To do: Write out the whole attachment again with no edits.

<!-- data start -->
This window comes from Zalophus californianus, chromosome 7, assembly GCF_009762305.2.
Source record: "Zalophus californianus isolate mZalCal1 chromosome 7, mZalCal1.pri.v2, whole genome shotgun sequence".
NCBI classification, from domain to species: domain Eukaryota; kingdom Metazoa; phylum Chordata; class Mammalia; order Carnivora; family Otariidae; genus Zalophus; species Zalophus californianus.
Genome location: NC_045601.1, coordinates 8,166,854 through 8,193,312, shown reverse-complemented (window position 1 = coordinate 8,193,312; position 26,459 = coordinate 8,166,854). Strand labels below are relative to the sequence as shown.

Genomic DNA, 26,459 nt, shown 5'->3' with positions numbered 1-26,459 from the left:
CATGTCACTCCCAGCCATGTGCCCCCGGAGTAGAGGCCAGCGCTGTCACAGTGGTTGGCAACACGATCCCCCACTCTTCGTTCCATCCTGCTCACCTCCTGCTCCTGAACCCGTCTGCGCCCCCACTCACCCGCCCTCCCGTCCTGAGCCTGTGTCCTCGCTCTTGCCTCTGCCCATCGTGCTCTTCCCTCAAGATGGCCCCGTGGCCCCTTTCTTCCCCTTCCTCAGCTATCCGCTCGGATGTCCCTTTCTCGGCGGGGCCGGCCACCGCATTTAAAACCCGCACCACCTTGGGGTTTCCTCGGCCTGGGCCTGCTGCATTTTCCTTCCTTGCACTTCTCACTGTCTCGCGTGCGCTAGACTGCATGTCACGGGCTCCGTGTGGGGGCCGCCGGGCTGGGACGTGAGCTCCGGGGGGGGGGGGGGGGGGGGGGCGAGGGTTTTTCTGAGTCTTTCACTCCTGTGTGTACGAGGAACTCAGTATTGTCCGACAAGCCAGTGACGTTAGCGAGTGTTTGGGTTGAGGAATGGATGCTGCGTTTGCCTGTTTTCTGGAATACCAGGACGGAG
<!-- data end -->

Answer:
This window comes from Zalophus californianus, chromosome 7, assembly GCF_009762305.2.
Source record: "Zalophus californianus isolate mZalCal1 chromosome 7, mZalCal1.pri.v2, whole genome shotgun sequence".
NCBI classification, from domain to species: domain Eukaryota; kingdom Metazoa; phylum Chordata; class Mammalia; order Carnivora; family Otariidae; genus Zalophus; species Zalophus californianus.
Genome location: NC_045601.1, coordinates 8,166,854 through 8,193,312, shown reverse-complemented (window position 1 = coordinate 8,193,312; position 26,459 = coordinate 8,166,854). Strand labels below are relative to the sequence as shown.

Genomic DNA, 26,459 nt, shown 5'->3' with positions numbered 1-26,459 from the left:
CATGTCACTCCCAGCCATGTGCCCCCGGAGTAGAGGCCAGCGCTGTCACAGTGGTTGGCAACACGATCCCCCACTCTTCGTTCCATCCTGCTCACCTCCTGCTCCTGAACCCGTCTGCGCCCCCACTCACCCGCCCTCCCGTCCTGAGCCTGTGTCCTCGCTCTTGCCTCTGCCCATCGTGCTCTTCCCTCAAGATGGCCCCGTGGCCCCTTTCTTCCCCTTCCTCAGCTATCCGCTCGGATGTCCCTTTCTCGGCGGGGCCGGCCACCGCATTTAAAACCCGCACCACCTTGGGGTTTCCTCGGCCTGGGCCTGCTGCATTTTCCTTCCTTGCACTTCTCACTGTCTCGCGTGCGCTAGACTGCATGTCACGGGCTCCGTGTGGGGGCCGCCGGGCTGGGACGTGAGCTCCGGGGGGGGGGGGGGGGGGGGGGCGAGGGTTTTTCTGAGTCTTTCACTCCTGTGTGTACGAGGAACTCAGTATTGTCCGACAAGCCAGTGACGTTAGCGAGTGTTTGGGTTGAGGAATGGATGCTGCGTTTGCCTGTTTTCTGGAATACCAGGACGGAG